Seven habits and routines that will help you become a more effective unclutterer

Over the last few days, several of our posts have focused on resolutions and ways to achieve the goals you have for 2013. To help you through the process, you may want to arm yourself with additional skills, like what you might find in a book like The Seven Habits of Highly Effective People by Stephen Covey. Though it was published in 1989, it remains a bestseller today because the advice is solid. We thought you might want an uncluttering-specific tool, so in this Covey style, we have created seven habits and routines to become a more effective unclutterer.

  1. Have easy-to-follow uncluttering rituals. Complex routines that have more than three steps can be difficult to keep up with, so create simple routines that are easy for you manage. It’s also important to create a system that works with your current lifestyle. Sometimes it takes a bit of trial and error to find the right type of activities (like getting up 30 minutes earlier to unclutter, keeping a donation box inside your closet) that are not only easy to follow, but also produce the results you’re desiring.
  2. Engage in uncluttering activities regularly. Maintaining a clutter-free environment is an ongoing process that needs regular attention. Otherwise, clutter can build up and quickly take over your space. Add regular uncluttering days to your calendar for a specified time frame (30 minutes each weekday, 60 minutes each weekend day).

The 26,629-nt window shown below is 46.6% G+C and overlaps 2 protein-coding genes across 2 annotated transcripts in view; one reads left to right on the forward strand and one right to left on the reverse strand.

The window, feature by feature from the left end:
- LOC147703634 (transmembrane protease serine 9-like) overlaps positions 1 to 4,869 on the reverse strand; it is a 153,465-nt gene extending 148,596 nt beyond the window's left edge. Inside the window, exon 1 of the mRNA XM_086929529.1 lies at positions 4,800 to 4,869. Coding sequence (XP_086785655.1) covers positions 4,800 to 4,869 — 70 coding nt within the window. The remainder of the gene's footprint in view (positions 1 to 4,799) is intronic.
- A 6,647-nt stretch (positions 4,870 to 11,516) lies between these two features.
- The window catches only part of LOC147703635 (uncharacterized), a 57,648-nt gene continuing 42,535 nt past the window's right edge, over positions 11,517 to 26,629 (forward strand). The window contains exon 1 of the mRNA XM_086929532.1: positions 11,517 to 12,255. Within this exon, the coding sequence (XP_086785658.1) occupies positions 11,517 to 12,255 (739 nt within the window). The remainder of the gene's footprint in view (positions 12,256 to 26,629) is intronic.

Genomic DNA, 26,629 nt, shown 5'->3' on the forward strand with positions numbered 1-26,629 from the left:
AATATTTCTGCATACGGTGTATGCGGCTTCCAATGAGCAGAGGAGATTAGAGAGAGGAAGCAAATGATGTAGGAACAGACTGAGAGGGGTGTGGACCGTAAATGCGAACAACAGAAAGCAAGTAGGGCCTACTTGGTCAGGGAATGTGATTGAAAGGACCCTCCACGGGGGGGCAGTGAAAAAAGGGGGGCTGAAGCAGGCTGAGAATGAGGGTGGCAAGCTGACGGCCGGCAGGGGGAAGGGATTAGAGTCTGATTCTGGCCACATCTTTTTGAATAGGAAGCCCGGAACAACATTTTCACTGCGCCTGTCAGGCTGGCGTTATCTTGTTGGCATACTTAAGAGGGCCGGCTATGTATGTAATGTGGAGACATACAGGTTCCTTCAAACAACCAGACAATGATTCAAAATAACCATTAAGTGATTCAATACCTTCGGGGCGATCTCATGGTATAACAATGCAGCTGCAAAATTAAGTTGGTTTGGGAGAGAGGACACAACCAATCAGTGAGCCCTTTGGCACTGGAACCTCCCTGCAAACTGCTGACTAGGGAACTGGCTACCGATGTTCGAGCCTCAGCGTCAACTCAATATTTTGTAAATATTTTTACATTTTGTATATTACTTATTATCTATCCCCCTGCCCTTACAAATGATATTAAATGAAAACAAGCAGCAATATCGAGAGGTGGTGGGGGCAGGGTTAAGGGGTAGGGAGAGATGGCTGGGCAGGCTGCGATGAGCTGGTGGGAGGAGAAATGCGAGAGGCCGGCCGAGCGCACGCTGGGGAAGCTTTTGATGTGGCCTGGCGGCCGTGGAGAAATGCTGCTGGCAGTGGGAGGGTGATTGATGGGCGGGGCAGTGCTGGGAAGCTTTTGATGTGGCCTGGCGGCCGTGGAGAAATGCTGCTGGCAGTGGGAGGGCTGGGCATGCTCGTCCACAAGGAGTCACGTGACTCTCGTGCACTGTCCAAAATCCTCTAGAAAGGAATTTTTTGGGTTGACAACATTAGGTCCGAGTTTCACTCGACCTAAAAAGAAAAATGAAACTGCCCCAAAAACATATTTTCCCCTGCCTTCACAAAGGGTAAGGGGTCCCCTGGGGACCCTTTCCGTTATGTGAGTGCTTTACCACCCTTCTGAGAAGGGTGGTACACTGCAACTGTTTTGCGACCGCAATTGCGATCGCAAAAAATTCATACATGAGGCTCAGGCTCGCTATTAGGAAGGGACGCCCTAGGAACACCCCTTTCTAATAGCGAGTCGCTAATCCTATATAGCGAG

3. Use the right strategies and tools for you. Rather that use a strategy that’s popular at the moment, use techniques that suit your personality. For example, you will need to capture your tasks so that you remember to get them done. If you prefer paper, write your task list in a notebook, but if you’d prefer a digital option, use an app, like Due or Remember the Milk.
  4. Keep frequently used items accessible. If the items you use often are not easily accessible, putting them back will be a hassle, which means you’ll be less likely to put them away when you’re finished using them. Put those items that you reach for frequently on shelves that you can reach easily and at eye level.
  5. Put things away rather than putting them down. Unclutterers tend to put things where they belong after each use. Doing this reduces the chance of having clutter pile up, and you’ll always be able to find what you’re looking for without having to search for hours on end.
  6. Have a “home” for everything. It will be much easier to put your things away when there is a space already designated for them to be kept. Items that don’t have a home will always be unnecessarily out and about. Instead, have a place for the items you use in the room that you tend to use them (magazines in a basket in the living room, office supplies in the home office closet).
  7. Refrain from making whimsical purchases. Purchases made without much forethought have a greater chance of hanging about your home or office. When you think about the types of purchases you’ll make beforehand, that’s also an opportunity to figure out the proper place to store them. Keep in mind that the fewer things you have, the less you have to maintain and store.